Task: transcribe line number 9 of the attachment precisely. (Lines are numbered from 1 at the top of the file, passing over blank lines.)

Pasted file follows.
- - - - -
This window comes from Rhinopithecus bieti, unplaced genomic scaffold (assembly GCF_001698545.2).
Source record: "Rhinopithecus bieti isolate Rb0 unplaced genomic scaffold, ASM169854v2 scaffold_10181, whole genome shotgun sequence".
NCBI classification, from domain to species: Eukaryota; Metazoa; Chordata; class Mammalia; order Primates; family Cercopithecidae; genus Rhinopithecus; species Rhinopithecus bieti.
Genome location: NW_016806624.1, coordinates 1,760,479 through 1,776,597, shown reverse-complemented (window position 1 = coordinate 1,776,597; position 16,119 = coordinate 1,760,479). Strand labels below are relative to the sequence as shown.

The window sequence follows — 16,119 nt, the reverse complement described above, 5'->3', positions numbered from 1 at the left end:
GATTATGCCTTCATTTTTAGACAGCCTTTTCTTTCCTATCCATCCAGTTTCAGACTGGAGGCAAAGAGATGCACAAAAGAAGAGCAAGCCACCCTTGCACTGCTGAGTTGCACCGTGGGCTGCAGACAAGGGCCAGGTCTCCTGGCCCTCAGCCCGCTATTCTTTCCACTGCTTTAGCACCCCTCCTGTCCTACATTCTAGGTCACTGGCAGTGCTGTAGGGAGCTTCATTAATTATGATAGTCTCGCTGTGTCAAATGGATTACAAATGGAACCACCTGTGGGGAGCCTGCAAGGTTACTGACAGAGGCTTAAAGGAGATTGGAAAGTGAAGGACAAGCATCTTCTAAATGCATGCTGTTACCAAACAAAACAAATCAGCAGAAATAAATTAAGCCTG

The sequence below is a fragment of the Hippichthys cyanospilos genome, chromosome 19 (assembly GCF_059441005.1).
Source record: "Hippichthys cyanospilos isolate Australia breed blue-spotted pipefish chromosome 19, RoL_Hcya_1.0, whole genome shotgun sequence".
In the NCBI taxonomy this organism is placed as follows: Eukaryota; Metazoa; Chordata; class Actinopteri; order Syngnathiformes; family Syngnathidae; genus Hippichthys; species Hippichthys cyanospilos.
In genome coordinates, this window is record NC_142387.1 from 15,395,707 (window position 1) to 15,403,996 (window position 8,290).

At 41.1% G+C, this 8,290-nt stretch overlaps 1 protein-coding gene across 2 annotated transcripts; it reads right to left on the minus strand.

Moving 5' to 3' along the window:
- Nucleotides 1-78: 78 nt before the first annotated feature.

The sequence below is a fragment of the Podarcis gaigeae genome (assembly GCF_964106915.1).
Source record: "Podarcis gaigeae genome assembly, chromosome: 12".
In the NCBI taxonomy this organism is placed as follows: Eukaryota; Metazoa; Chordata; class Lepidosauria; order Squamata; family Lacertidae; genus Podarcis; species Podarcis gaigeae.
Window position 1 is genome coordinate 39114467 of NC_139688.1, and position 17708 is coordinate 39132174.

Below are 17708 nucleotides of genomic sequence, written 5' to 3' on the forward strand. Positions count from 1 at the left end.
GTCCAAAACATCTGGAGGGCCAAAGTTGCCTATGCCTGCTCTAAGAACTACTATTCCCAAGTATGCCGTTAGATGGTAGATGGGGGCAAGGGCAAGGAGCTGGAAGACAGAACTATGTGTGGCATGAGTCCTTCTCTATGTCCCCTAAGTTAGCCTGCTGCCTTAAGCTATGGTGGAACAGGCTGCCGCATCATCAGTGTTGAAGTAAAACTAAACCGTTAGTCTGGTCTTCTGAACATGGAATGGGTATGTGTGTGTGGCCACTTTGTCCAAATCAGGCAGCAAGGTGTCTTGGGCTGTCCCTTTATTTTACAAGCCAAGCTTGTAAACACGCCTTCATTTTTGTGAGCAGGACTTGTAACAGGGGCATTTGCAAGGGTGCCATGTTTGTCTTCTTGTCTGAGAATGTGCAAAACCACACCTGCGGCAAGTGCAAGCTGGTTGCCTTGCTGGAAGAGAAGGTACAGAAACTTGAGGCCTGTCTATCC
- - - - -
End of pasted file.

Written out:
In the NCBI taxonomy this organism is placed as follows: Eukaryota; Metazoa; Chordata; class Actinopteri; order Syngnathiformes; family Syngnathidae; genus Hippichthys; species Hippichthys cyanospilos.